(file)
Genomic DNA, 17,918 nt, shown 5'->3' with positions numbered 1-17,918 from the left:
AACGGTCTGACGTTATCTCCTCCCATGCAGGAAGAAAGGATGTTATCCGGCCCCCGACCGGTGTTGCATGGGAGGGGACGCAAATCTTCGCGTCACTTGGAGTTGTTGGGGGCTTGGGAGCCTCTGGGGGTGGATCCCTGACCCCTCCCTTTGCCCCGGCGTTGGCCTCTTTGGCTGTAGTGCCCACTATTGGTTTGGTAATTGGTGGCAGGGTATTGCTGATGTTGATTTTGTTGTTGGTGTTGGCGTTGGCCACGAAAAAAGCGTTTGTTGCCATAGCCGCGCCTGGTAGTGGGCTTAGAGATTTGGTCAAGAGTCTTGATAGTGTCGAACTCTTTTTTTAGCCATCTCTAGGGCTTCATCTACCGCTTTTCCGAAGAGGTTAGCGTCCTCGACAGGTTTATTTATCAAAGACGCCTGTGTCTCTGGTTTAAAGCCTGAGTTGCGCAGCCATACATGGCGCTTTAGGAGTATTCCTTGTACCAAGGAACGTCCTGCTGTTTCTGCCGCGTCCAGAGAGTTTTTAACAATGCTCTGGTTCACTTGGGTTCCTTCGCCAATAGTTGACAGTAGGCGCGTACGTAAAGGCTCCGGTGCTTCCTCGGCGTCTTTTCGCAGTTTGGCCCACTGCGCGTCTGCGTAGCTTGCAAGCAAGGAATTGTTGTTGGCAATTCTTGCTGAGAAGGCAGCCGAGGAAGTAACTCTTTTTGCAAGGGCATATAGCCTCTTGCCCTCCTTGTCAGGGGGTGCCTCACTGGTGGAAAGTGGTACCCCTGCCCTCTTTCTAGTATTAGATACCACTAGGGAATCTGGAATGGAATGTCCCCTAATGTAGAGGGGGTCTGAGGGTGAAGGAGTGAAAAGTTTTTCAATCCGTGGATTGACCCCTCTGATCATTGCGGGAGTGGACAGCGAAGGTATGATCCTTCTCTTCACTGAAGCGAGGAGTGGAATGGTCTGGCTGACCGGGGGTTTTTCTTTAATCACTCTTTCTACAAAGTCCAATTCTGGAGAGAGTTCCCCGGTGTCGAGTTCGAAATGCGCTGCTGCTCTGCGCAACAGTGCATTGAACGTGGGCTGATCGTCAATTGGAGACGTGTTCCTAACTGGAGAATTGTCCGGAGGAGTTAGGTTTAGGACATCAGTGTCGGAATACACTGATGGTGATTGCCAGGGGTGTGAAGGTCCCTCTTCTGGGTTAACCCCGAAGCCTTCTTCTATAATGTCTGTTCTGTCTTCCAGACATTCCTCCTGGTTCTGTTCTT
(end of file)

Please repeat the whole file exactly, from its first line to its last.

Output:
Genomic DNA, 17,918 nt, shown 5'->3' with positions numbered 1-17,918 from the left:
AACGGTCTGACGTTATCTCCTCCCATGCAGGAAGAAAGGATGTTATCCGGCCCCCGACCGGTGTTGCATGGGAGGGGACGCAAATCTTCGCGTCACTTGGAGTTGTTGGGGGCTTGGGAGCCTCTGGGGGTGGATCCCTGACCCCTCCCTTTGCCCCGGCGTTGGCCTCTTTGGCTGTAGTGCCCACTATTGGTTTGGTAATTGGTGGCAGGGTATTGCTGATGTTGATTTTGTTGTTGGTGTTGGCGTTGGCCACGAAAAAAGCGTTTGTTGCCATAGCCGCGCCTGGTAGTGGGCTTAGAGATTTGGTCAAGAGTCTTGATAGTGTCGAACTCTTTTTTTAGCCATCTCTAGGGCTTCATCTACCGCTTTTCCGAAGAGGTTAGCGTCCTCGACAGGTTTATTTATCAAAGACGCCTGTGTCTCTGGTTTAAAGCCTGAGTTGCGCAGCCATACATGGCGCTTTAGGAGTATTCCTTGTACCAAGGAACGTCCTGCTGTTTCTGCCGCGTCCAGAGAGTTTTTAACAATGCTCTGGTTCACTTGGGTTCCTTCGCCAATAGTTGACAGTAGGCGCGTACGTAAAGGCTCCGGTGCTTCCTCGGCGTCTTTTCGCAGTTTGGCCCACTGCGCGTCTGCGTAGCTTGCAAGCAAGGAATTGTTGTTGGCAATTCTTGCTGAGAAGGCAGCCGAGGAAGTAACTCTTTTTGCAAGGGCATATAGCCTCTTGCCCTCCTTGTCAGGGGGTGCCTCACTGGTGGAAAGTGGTACCCCTGCCCTCTTTCTAGTATTAGATACCACTAGGGAATCTGGAATGGAATGTCCCCTAATGTAGAGGGGGTCTGAGGGTGAAGGAGTGAAAAGTTTTTCAATCCGTGGATTGACCCCTCTGATCATTGCGGGAGTGGACAGCGAAGGTATGATCCTTCTCTTCACTGAAGCGAGGAGTGGAATGGTCTGGCTGACCGGGGGTTTTTCTTTAATCACTCTTTCTACAAAGTCCAATTCTGGAGAGAGTTCCCCGGTGTCGAGTTCGAAATGCGCTGCTGCTCTGCGCAACAGTGCATTGAACGTGGGCTGATCGTCAATTGGAGACGTGTTCCTAACTGGAGAATTGTCCGGAGGAGTTAGGTTTAGGACATCAGTGTCGGAATACACTGATGGTGATTGCCAGGGGTGTGAAGGTCCCTCTTCTGGGTTAACCCCGAAGCCTTCTTCTATAATGTCTGTTCTGTCTTCCAGACATTCCTCCTGGTTCTGTTCTT